Sex and Relationship Coaching for a Passionate, Connected and Fulfilling Life

In the hierarchy of unforgivable relational sins, we, as a society, think of lying – and especially the lying associated with “cheating” – as perhaps the worst (non-abusive) relationship sin. Because lying is considered to be a universal evil, a person who lies in their relationship rarely gets much sympathy. Many potentially amazing relationships end because the person who lies is vilified and the offended party never takes a beat in order to get a handle on the why of the lie.

The truth is, people lie to the people they love all the time in small and not-so-small ways. Lying can be everything from saying you are “fine” when you are not to going behind their back and having sex with another person. As a sex and relationship coaches, we know that people rarely lie because they are evil, selfish monsters with no regard for others. Much more often, people lie because they are terrified of what might happen if they tell the truth. They fear they may be ridiculed, humiliated or left by the people they love the most.

Allow us to illustrate an example from our practice. Joe has wrestled with depression his whole life. While his depression did not go away when he met his wife, Catherine, he put it to us like this: “When I’m with her, it’s like she lights some part of me up that can rise above it all. I used to have trouble getting out of bed most days and I thought a lot about suicide and even made one attempt. These last 5 years being with Catherine, I’ve only had two depressive episodes.” Catherine and Joe came to us after Joe found out Catherine had lied about a work trip and went skiing with a group of friends instead. Joe was certain that Catherine had cheated on him on the trip and was feeling suicidal. He felt he could never trust her again.

In an individual session with Catherine she broke down crying, “I want you to understand, since I met Joe, for the most part I’ve been so happy and fulfilled. I’ve never felt alone, and I think he is really sexy, but I did lie to him and I feel horrible. There is no excuse for what I did, but I want to explain. I went on the trip and, while I was there, I kissed a friend of mine. I’m not even sure exactly why I kissed him but I think I was just feeling so suffocated, and on the trip I felt so free. I got pretty drunk and I was feeling this wild, playful part of me that I’ve kind of lost. I love Joe more than anything in the world, and I am so happy that I married him, but his depression has been really hard. I feel so selfish when I say it, but the two times it’s gotten really bad during our relationship, it was because of something I did. Joe can get really jealous and insecure and he takes my occasional flirting as certain evidence that I will cheat on him someday. In general, he is very anxious when I hang out with my friends. The first big depression was after he saw a playful chat I was having with a guy at work that had some sexual innuendo in it. I can understand that Joe felt jealous though I wasn’t doing anything with the guy and didn’t want to. After he saw the chat, he was in bed for a month, he almost lost his job. The stakes feel so high, like if I do something wrong he might be hospitalized or even kill himself. I don’t want to loose him but I do want to be myself. I know I should have tried to talk to him about this earlier, I was just too scared.”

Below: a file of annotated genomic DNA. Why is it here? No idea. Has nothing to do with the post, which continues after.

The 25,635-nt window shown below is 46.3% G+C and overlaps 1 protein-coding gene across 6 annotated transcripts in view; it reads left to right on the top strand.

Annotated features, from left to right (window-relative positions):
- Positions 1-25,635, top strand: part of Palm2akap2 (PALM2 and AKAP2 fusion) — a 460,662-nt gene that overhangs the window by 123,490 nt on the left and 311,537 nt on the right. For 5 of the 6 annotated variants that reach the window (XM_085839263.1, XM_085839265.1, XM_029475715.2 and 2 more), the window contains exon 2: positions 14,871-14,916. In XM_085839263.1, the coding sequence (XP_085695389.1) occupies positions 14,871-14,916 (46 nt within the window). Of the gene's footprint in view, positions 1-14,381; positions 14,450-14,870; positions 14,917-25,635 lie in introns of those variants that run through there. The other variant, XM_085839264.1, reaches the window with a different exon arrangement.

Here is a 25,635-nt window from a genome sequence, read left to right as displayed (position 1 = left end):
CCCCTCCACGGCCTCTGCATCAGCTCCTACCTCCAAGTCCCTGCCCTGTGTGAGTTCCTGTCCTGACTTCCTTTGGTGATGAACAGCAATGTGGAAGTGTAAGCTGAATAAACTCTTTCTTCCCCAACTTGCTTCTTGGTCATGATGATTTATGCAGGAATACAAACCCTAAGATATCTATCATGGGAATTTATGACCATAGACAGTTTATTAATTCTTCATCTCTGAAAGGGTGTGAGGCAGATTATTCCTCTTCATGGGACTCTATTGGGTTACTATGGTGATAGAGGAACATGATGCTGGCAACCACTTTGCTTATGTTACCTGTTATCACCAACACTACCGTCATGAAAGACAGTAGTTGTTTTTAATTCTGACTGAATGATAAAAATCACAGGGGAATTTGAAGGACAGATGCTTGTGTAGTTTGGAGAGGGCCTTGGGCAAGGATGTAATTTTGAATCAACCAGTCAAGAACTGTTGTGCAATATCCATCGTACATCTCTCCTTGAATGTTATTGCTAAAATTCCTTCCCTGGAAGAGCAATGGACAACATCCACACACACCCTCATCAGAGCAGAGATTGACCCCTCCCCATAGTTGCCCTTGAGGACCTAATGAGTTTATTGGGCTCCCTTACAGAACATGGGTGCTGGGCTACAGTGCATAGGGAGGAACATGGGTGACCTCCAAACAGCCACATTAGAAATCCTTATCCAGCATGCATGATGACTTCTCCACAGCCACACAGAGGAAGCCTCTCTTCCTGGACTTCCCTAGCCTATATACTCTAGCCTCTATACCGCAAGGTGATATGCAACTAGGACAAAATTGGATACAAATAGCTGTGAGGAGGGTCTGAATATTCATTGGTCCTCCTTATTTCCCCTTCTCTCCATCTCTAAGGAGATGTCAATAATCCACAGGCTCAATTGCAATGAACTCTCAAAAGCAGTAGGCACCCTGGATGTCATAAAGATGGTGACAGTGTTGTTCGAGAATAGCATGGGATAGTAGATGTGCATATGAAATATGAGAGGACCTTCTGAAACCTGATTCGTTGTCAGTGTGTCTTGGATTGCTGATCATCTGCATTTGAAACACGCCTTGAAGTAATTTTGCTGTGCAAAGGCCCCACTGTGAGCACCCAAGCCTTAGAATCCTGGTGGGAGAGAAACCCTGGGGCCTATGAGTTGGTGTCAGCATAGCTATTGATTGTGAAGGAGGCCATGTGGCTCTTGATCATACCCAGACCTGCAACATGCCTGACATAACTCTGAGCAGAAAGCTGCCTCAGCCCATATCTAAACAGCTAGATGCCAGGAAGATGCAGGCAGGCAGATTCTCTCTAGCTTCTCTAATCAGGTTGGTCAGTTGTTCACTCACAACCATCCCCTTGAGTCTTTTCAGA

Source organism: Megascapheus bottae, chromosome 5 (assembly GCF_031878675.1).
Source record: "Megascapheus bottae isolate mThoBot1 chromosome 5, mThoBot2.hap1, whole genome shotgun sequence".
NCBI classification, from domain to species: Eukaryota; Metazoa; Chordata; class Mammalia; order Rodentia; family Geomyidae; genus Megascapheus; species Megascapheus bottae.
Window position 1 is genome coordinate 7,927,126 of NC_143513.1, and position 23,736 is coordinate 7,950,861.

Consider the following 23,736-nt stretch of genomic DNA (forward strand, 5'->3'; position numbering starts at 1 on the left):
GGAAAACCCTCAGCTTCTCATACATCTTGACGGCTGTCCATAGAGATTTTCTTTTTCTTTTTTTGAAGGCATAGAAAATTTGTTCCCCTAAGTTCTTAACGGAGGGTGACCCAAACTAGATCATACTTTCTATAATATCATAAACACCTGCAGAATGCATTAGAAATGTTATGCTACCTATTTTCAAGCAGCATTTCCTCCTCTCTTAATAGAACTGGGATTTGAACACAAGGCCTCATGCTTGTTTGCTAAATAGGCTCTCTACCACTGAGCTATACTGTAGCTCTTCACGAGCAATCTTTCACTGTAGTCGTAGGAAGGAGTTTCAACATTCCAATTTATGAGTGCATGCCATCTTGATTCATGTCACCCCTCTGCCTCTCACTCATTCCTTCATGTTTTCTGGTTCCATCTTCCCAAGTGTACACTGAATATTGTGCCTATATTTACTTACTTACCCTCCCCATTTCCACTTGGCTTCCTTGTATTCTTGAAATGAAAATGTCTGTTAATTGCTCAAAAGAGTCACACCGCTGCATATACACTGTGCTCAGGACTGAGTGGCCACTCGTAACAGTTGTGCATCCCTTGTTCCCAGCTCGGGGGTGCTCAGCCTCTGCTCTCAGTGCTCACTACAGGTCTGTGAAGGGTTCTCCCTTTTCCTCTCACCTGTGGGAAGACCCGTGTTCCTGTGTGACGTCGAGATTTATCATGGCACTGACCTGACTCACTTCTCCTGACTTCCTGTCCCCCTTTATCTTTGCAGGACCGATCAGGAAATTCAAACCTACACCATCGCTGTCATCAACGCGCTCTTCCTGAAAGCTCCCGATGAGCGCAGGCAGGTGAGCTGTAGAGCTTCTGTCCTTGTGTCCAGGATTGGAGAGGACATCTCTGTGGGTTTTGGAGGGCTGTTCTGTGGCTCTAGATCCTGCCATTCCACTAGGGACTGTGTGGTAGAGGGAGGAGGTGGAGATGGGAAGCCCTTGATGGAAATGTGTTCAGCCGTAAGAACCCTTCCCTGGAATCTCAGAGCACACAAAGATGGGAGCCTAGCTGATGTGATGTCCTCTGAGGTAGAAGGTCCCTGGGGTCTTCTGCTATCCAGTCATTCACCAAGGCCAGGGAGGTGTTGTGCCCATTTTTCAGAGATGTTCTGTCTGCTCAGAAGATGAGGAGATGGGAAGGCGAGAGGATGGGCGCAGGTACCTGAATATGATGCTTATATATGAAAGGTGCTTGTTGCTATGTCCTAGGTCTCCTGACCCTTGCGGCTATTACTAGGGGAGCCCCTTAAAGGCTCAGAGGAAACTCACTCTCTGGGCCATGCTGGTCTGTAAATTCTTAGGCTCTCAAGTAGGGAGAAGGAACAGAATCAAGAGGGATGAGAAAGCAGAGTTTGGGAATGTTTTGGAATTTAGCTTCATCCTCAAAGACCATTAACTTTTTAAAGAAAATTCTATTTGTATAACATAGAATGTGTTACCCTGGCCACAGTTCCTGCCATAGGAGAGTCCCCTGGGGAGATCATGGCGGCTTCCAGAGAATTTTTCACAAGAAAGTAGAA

Let us be clear, as Catherine said, none of this is about making excuses for lying. However, there is often a good reason. Infidelity is a very complex topic and is rarely black and white. Many people cheat even when they love their partner deeply and often cheating or other kinds of lies happen when a person feels like they have lost some part of themselves and are trying to regain it. Sometimes their partner rarely or never wants to have sex with them – something we don’t think of as universally evil or selfish but which can have grave consequences on a relationship. Sometimes the kind of sex they are having isn’t at all satisfying but the partner doesn’t want to try anything different. Sometimes the relationship has become isolating. And, sometimes there are so many good things in the relationships (often including shared children), that the stakes feel too high to tell the truth and face the potential loss.